Pondering content-management options


in Geek stuff, Internet matters

Increasingly, I feel the desire to be able to do more sophisticated things with this blog. For instance, I would appreciate being able to organize posts by category, as well as being able to send and receive trackbacks. I would also like to be able to host my own content management system, so I won’t be out in the cold whenever Blogger (frequently) goes down. Having the ability to establish user profiles with differing access levels also has some appeal, given the wide variety of people who read this blog, and the varied purposes for which they do. At this stage, I should probably have a blogroll, as well.

The most comprehensive (and expensive) option is to switch to MovableType, which would cost about $200 – the amount I pay for four years of hosting at sindark.com. TypePad – also from six apart – is about $50 a year. WordPress is an appealing free option, seemingly used by many of the better blogs I read. I like that it is licensed under the GPL.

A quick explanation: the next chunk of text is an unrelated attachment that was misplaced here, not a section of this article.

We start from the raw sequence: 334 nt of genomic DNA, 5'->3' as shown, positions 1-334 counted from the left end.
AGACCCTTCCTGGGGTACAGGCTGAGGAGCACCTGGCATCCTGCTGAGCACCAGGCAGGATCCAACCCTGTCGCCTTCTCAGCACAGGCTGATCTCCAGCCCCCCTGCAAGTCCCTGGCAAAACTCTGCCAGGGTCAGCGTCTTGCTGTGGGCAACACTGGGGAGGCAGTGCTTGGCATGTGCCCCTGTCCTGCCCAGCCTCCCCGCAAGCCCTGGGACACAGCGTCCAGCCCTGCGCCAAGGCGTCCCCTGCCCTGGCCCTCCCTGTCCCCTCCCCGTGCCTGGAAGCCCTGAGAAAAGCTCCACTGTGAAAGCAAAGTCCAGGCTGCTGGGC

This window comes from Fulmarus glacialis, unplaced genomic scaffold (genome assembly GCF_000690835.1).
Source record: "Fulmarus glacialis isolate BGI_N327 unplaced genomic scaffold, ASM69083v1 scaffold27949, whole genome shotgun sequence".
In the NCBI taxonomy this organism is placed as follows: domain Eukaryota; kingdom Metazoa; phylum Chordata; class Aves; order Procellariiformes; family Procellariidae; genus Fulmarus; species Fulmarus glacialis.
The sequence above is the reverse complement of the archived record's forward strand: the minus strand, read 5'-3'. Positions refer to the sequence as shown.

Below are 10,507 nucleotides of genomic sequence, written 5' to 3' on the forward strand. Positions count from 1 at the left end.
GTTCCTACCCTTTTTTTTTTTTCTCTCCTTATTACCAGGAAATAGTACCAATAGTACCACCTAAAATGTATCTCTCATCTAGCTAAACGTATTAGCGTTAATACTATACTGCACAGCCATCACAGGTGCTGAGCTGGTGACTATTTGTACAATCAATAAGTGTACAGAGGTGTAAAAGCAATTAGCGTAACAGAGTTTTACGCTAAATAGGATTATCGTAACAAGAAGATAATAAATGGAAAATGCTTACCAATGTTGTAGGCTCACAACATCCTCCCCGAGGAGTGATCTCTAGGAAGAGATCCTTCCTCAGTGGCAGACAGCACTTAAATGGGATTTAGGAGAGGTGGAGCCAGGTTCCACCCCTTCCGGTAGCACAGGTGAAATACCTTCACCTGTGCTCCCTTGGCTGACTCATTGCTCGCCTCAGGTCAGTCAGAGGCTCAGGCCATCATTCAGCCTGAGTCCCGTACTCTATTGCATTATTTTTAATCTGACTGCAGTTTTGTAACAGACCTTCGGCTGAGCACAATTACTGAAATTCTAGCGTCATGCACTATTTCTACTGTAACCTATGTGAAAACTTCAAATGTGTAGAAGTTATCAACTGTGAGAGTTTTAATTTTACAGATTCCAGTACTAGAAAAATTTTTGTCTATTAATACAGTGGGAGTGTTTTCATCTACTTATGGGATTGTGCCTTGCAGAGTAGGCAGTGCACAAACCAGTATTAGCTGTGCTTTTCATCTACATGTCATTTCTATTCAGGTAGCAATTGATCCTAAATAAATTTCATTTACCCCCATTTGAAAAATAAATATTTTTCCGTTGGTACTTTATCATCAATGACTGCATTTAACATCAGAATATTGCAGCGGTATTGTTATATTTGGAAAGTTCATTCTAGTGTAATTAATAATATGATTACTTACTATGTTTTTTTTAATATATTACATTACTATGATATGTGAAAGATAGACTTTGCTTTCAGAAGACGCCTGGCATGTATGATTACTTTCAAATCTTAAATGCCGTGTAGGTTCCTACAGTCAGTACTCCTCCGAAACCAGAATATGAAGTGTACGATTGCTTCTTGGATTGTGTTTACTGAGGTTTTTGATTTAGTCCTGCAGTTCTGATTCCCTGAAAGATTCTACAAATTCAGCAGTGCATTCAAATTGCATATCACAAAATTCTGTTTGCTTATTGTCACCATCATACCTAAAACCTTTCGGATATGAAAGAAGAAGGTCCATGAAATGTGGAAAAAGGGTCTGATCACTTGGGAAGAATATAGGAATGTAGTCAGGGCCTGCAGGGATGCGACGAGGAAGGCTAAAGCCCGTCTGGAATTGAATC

The most important consideration is ease of continuity. I need to shift more than 1200 posts (not all of them obviously part of a sibilant intake of breath), along with hundreds of images. Also, any viable transfer will need to include the automatic alteration of internal links to reflect the new structure. Clearly, it’s not a project to be taken on during the middle of a term.

Has anyone made the transition from Blogger to WordPress or TypePad? If so, how difficult did you find it? Were you able to broadly transfer things automatically, or did it take a lot of manual tweaking? Also, what made you decide to switch and for what reasons are you either glad or regretful about doing so.

In the interests of fair and comprehensive reporting, I should disclose that special forces teams are already operating inside WordPress – reconnoitering and marking targets to be followed up upon later. The important thing to to have a really sound post-migration plan in place, reducing the possibility of some kind of data insurgency from posts or other components that prove resistant to being integrated into the new order.

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